The first painting MLHLND on Mulholland features a very special Porsche 911 modified by Singer. Of course, all cars that leave the Singer workshop are special, yet this car represents the pinnacle of Singer’s custom program. Every design and engineering decision was made with its namesake – the famous 21 mile stretch of scenic road that snakes its way through the Santa Monica mountains north of L.A. – in mind.
This painting was one of the trickiest I’ve ever completed. The car itself has so many special features and ‘firsts’ that differentiate it from the other 100 or so Porsche 911s that have been reimagined by Singer: The most obvious difference is the livery, but this car isn’t just a wrap special. It feels more dialed in, more responsive, quicker, lighter. Not including Singer’s DLS creations, it’s the lightest car to have left their workshop. Coupled with the shorter gears and their 4.0L power plant it’s the ultimate canyon carver. It’s also the first car to feature their bespoke hood lights and a fixed rear wing.
After a day of tooling around the ridgeline above Malibu, my senses were tingling. I started sketching and sketching, for months I’d create one sketch after another but nothing felt right. I wasn’t able to communicate the completeness, the all-encompassing experience of driving MLHLND on Mulholland. A sketch that featured the front of the car at a dynamic angle, was missing the unique fixed rear wing. A sketch that showed the rear of the car left out the new Cibié inspired hoodlights. The breakthrough came when I decided to incorporate two car views in one painting: This gave me the opportunity to highlight all the special features of MLHLND. I used the topographical map as the third main element in the painting to create a natural transition between the front and rear views of the car.
The second painting of this trade, Turn 9 – IROC at Riverside features one of the original Porsche 911 RSR IROC cars (0042) from 1973. At first I was struggling a bit with this sketch. I wanted to create a period correct race scene which was accurate in every detail. I did some research and found a video of the actual Riverside IROC races. I also went through all the race results so I knew which cars could be featured together along 0042.
Part of the appeal of an IROC piece are all the different colored cars, but I wanted to make sure that 0042 was actually racing along side the correct cars, in other words, I didn’t want to create a total fantasy piece with a bunch of brightly colored cars. I knew I could feature 0042 among the India red RSR of Peter Revson and the white RSR of Emerson Fittipaldi.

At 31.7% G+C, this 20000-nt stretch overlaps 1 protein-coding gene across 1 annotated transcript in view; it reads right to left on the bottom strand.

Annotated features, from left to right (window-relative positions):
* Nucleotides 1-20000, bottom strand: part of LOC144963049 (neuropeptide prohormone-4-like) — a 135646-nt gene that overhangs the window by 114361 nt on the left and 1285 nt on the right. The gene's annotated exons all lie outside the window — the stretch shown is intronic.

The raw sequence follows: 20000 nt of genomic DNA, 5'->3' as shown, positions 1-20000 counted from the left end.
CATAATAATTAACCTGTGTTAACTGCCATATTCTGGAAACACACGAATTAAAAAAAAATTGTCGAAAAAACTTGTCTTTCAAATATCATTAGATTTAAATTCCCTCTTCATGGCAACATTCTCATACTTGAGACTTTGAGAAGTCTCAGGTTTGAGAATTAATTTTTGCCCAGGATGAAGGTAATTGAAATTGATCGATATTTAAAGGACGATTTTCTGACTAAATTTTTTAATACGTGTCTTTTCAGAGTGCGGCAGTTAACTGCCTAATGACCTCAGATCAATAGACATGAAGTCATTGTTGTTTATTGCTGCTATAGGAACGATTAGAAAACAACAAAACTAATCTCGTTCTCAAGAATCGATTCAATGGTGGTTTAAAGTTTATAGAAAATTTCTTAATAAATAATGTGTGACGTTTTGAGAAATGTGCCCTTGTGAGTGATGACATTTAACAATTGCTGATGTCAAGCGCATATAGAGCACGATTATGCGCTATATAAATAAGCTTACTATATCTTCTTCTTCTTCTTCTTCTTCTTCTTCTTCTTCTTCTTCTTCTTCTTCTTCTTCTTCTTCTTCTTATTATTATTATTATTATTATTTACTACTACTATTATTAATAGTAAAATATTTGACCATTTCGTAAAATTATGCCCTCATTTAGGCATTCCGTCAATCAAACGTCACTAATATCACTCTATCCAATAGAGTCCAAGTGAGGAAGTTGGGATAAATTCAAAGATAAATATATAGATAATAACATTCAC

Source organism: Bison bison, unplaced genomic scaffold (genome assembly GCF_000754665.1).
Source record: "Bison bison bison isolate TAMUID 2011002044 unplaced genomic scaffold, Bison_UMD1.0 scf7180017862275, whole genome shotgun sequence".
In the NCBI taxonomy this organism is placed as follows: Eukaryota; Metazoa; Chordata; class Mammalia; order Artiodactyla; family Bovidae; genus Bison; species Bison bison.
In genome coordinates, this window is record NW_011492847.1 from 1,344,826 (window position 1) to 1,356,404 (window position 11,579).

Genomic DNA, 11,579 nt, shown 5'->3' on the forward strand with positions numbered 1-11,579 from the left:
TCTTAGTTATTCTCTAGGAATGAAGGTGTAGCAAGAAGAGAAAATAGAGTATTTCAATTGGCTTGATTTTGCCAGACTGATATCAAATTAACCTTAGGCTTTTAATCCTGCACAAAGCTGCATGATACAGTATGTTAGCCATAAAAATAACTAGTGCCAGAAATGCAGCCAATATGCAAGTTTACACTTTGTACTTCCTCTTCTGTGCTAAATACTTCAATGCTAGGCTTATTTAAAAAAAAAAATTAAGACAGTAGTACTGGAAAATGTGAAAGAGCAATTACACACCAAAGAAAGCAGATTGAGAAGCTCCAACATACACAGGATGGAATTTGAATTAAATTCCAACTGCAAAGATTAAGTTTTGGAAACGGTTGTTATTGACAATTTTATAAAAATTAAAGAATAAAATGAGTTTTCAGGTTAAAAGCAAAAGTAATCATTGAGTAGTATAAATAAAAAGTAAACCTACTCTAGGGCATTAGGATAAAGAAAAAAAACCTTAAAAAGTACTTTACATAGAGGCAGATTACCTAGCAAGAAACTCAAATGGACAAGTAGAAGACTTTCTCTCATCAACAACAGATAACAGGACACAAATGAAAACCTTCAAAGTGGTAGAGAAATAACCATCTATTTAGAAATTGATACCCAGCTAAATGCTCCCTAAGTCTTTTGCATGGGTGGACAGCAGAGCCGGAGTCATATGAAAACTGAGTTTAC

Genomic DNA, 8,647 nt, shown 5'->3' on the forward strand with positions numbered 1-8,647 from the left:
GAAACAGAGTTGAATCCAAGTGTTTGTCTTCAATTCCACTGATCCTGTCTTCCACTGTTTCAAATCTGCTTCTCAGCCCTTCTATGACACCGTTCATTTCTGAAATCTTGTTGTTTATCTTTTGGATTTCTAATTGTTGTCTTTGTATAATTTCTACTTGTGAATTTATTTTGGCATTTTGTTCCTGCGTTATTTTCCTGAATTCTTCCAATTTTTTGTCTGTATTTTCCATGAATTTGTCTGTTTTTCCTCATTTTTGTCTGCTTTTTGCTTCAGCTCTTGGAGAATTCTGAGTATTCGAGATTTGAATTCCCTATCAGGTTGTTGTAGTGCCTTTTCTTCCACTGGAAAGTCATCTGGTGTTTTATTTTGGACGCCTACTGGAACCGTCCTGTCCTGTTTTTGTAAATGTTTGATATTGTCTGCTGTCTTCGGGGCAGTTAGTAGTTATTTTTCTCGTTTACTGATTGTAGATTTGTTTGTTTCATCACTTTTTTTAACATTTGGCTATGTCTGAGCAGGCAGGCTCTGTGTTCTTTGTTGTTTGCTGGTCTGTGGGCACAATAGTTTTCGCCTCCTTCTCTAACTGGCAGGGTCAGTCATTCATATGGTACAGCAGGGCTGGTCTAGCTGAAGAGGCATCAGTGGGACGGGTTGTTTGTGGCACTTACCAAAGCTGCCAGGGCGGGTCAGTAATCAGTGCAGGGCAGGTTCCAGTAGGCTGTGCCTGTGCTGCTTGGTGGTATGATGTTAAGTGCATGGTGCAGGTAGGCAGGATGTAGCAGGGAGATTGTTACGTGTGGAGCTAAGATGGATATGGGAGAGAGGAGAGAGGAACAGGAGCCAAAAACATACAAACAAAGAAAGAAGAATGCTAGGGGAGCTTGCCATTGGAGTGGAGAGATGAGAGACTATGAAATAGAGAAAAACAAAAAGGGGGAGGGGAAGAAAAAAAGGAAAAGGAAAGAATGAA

The next challenge was to get perspective of the three cars and the banking of Turn 9 to work as a cohesive design. I forced the perspective of the green RSR in the foreground to communicate the illusion of speed. However, this meant that there would have been a chain reaction (in the perspective) of the white and red car. Technically, the cars in the distance would appear much smaller (and less interesting). No matter what I tried, it never looked right. Eventually I talked to my friend, Freeman Thomas (former Global Design Director for Ford, designer of the New Beetle, Audi TT, RUF cars etc.). After showing him my sketches he gave me a great idea: Group the white and red cars together so they create one unit in the distance. Once I did that, the whole thing fell into place. It took me about a week to complete this painting.
I do consider myself my toughest critic but I think these two painting came out well, and I’m quite proud and thankful for having been able to pull off the first trade in such a colorful fashion. Some of my clients prefer to remain anonymous and my first trading partner wishes simply to be known as “Mr. Topanga”.
To Mr. Topanga: Thank you for sharing my vision. Thank you for sharing in my passion in this project. Thank you for the seat time 🙂 and thank you for giving birth to the #hunzikerartcar.